Across Europe, countries have significantly been revising their budgets and the culture allocations seem to suffer mostly. Austria, Italy and Hungary, for example, have allocated less than 0.7% of their annual financial resources for culture. While the heritage arts, usually displayed in museums, continue to get support, it is the contemporary artists, art historians or theorists who may have difficulties to get their work acknowledged. If they happen to come from Central or Eastern Europe, their chances for any funding further diminish. The lack of art production money, absence of gallery scenes, deficiency of art markets in Eastern European countries, coupled with still conservative approaches in education and shortage of jobs thereafter, pose a huge challenge.
For this reason, ERSTE Foundation established the biennial Igor Zabel Award for Culture and Theory in 2008. This Award supports the work of art historians and theorists in CEE and highlights the notion of arts and culture, encouraging the production of cultural knowledge and exchange between ‘East’ and ‘West’. Igor Zabel (1958-2005), the name generator for this Award, was an influential Slovenian curator, art critic, writer and theorist, the main propagator of his country’s art scene during the 1990s. As the senior curator of Ljubljana's Moderna galerija, he established cultural links between Eastern and Western Europe. Igor Zabel was, by all means, a role model for new generations of curators and critics of contemporary art. The laureates of this Award, just like Igor Zabel, have brought together specific fields of knowledge and culture, and pointed to the necessity of their omnipresence in human lives. And these are the ideas that the Igor Zabel Award for Culture and Theory cherishes.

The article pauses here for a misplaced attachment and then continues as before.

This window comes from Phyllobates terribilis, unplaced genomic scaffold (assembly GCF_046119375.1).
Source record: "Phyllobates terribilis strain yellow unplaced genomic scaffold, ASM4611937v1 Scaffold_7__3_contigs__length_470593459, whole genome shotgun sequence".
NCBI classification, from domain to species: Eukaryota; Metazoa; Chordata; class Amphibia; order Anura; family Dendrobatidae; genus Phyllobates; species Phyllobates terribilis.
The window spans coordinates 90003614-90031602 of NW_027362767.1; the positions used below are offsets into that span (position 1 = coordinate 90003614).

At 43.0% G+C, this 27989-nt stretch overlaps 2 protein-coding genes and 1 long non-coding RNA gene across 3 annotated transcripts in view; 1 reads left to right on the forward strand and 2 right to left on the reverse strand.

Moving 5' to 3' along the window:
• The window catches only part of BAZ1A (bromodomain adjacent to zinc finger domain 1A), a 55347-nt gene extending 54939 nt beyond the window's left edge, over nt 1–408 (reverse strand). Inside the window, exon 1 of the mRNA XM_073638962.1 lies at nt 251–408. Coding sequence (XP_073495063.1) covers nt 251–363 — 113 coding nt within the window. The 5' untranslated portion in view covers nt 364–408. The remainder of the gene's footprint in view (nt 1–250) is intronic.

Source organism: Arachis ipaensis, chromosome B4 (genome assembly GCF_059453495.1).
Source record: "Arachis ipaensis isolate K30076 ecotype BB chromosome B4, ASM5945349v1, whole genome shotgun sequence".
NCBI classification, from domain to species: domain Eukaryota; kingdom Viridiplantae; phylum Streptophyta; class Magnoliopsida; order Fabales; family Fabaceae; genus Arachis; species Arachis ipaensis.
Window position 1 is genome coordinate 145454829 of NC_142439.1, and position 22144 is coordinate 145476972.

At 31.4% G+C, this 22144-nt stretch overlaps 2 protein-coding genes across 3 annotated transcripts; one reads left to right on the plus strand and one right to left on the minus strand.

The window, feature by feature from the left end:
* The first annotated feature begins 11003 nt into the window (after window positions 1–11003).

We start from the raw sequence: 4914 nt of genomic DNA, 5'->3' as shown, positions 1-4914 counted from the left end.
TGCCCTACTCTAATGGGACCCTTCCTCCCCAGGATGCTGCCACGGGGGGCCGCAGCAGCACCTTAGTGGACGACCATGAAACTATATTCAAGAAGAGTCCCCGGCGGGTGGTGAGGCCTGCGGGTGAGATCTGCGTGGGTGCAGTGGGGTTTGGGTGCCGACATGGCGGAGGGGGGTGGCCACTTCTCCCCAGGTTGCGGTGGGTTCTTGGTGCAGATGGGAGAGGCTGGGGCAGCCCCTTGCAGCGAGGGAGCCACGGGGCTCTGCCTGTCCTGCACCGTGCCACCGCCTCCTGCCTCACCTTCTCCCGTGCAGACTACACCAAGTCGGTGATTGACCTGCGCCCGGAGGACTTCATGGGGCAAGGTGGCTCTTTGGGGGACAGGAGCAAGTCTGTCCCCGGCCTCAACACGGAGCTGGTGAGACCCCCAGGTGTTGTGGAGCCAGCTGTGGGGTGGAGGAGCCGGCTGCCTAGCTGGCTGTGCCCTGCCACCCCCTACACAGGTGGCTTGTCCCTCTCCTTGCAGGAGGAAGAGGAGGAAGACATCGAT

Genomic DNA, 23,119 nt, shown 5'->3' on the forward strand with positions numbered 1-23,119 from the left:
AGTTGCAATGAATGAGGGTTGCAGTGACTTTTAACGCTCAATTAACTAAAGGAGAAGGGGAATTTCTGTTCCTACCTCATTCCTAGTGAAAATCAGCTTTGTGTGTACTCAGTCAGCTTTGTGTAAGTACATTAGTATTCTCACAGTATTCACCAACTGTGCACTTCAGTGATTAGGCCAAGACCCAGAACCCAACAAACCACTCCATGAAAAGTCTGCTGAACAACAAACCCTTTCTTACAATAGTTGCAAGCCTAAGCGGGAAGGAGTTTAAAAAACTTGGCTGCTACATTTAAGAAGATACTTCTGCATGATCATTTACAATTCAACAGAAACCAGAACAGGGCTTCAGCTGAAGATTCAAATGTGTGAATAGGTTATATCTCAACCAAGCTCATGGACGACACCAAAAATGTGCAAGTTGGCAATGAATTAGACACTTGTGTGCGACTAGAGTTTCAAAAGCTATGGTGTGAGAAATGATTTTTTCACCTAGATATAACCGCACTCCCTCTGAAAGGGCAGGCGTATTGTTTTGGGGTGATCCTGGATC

The award is not by application. An international jury made up of one artist, one curator and one theorist appoints the laureate. One of the members is always from Slovenia. In addition to the award, three working grants are offered. The laureate gives one of these grants, while the jury decides the other two. With total prize money of EUR 76,000 it is one of the highest and most prestigious prizes for cultural activities related to Central and South Eastern Europe. Candidates can be all those who work on broadening international knowledge of Central and South Eastern European visual culture. The award emphasises the importance of theoretical and scientific engagement, therefore it addresses international curators, theorists, writers, critics who come from or live and/or work in Central and South Eastern Europe, whose work spans this geography, respectively.